Norman "Nummy" Dieringer, his surname more commonly was spelled Derringer. He played on ten state championship softball teams from 1934 through 1946, He was a seven-time All-Star shortstop betewwn 1934 and 1942. He was named Most Valuable Player in the 1934 ASA National Tournament while playing for the Ke-Nash-A's team. He also helped his team to clinch the 1948 championship title of the National Fast Pitch League. He was chosen All-Star shortstop of the league in 1948 and 1949. In 1950 he joined the AAGPBL, scouting for the League and managing the Racine Belles in their final year in the League. In 1986 he was inducted in the Wisconsin ASA Hall of Fame.
Norman W. “Nummy” Dieringer, 83, passed away at Becker-Shoop Center Oct. 5, 1997.
He was born in Racine, February 4, 1914, son of the late Frank and Clara (nee: Giese) Dieringer, and he was a lifelong resident. On September 10, 1938, he was united in marriage to Rose J. Van Dyke who preceded him in death on Oct. 25, 1996.
Norm was a Tool and Dye Maker by trade and retired from Sterling Tool Company in 1979. He was a member of First United Methodist Church and served as Caretaker after his retirement from Sterling. He was also a member of the Racine Elks Club.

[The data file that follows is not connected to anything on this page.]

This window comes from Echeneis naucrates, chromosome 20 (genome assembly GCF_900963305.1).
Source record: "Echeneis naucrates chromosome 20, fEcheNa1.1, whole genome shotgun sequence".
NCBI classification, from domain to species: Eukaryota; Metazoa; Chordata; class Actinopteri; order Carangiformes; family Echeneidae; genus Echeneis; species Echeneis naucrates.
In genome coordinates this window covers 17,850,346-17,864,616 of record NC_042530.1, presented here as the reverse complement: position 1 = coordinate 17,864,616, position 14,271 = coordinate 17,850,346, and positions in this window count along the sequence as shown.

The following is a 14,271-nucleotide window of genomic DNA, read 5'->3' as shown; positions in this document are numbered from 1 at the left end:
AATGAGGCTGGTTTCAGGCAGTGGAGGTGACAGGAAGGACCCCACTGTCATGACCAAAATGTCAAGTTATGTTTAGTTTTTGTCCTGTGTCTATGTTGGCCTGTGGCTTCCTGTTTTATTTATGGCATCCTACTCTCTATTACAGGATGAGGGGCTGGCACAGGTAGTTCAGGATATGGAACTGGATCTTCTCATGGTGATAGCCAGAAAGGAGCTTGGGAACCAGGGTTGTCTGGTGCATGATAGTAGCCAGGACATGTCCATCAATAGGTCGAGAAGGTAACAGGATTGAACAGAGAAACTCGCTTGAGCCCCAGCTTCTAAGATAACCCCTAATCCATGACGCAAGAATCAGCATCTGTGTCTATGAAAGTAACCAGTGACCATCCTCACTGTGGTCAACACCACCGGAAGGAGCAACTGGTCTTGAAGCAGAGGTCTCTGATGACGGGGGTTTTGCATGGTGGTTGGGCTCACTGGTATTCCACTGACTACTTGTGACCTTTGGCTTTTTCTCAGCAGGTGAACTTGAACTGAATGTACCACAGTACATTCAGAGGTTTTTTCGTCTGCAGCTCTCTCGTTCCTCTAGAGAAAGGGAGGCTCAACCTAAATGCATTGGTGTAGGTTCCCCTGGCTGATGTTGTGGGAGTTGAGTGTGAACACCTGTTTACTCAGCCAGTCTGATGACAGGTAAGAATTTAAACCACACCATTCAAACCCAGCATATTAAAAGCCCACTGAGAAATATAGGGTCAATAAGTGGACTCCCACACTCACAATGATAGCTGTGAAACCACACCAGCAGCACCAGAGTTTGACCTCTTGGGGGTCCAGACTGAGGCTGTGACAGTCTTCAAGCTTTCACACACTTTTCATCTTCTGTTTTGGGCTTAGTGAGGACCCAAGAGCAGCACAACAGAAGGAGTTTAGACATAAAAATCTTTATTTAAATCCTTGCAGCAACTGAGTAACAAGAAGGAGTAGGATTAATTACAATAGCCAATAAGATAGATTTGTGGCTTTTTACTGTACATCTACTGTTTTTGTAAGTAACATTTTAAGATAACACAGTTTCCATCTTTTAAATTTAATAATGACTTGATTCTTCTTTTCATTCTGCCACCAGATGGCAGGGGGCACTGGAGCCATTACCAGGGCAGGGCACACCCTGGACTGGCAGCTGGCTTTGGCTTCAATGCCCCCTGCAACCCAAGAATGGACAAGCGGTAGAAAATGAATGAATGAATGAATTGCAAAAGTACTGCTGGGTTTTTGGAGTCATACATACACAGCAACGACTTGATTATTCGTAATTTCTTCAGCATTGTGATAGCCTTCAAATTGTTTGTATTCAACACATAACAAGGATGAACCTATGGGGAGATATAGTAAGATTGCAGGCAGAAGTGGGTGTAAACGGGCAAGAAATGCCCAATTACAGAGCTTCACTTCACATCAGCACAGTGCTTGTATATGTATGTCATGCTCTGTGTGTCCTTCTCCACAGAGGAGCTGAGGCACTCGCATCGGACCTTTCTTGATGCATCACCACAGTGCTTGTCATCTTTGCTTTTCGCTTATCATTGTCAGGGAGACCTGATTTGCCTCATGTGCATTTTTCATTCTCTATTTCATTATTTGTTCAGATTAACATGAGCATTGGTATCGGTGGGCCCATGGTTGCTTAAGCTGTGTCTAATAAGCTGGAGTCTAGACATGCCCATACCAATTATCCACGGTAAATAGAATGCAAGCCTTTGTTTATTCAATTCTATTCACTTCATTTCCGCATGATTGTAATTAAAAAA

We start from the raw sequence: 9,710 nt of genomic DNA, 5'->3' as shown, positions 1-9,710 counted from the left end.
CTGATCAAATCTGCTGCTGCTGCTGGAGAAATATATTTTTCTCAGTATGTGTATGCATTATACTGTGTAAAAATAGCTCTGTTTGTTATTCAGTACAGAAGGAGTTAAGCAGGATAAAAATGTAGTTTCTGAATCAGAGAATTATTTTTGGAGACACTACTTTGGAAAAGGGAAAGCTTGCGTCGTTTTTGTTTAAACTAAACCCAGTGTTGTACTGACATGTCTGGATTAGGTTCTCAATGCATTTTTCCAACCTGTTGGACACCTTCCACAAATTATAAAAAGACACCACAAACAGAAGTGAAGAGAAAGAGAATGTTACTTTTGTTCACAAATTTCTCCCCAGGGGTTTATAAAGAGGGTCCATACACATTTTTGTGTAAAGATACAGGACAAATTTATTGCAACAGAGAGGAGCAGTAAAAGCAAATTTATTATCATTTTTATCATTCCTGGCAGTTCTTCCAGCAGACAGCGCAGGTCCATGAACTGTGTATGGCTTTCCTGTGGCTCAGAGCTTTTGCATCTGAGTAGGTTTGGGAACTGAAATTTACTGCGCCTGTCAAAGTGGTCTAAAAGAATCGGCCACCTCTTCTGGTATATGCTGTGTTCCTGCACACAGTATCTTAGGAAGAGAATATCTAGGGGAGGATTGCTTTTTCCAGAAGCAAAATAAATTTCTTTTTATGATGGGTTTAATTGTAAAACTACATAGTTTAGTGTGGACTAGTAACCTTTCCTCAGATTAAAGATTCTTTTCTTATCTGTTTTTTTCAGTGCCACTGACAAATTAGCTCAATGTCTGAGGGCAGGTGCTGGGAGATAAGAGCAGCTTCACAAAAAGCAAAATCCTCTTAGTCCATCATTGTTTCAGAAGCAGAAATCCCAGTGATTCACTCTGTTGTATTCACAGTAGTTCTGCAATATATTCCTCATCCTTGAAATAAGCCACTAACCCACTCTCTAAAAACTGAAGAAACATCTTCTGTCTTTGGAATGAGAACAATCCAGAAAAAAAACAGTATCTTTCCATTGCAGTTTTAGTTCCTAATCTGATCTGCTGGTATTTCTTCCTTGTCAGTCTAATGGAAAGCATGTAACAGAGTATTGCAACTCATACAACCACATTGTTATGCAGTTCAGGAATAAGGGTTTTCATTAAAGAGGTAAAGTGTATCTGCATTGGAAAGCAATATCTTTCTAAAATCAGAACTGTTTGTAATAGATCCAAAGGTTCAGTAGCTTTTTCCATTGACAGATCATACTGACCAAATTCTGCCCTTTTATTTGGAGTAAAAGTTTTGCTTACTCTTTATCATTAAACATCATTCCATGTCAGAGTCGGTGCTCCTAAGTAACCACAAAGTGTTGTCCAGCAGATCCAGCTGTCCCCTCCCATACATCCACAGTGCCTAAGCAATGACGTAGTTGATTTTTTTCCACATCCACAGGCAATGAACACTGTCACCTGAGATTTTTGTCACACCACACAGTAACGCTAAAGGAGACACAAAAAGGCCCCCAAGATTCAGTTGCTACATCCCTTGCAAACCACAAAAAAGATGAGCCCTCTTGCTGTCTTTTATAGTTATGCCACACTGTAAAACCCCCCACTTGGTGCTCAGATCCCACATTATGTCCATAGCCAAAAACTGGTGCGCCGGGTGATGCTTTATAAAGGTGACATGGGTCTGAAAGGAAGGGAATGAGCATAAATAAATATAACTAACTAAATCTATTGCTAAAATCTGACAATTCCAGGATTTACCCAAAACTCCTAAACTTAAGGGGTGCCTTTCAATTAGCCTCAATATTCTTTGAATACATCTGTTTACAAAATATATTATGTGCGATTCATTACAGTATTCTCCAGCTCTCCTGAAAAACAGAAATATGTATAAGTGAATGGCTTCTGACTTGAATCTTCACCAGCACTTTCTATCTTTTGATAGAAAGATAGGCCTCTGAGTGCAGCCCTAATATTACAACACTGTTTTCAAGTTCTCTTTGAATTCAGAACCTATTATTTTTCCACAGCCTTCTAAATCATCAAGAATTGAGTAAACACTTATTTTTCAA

Nummy is best remembered as a talented athlete. He played softball in the Wisconsin Softball League and was considered by some as a shortstop phenom. In 1934 he was selected MVP in the National Softball Tournament and all-tournament shortstop. In 1948 and 1949 he was named All-Star Shortstop in the National Fastpitch League while playing with Metal Parts Corporation. Nummy was inducted into the Wisconsin ASA Hall of Fame in 1986.
Surviving was a daughter and son-in-law, two grandsons, one great-grandson, three sisters-in-law, nieces, nephews, other relatives and dear friends. He was also preceded in death by one son and a brother.
A memorial service was held at First United Methodist Church in Racine, Oct. 27, 1997. A private interment took place at West Lawn Memorial Park.
Contributed By: Merrie Fidler
Copyright: Racine (WI) Journal Times, Oct. 26, 1997, p. 16 via newspapers.com.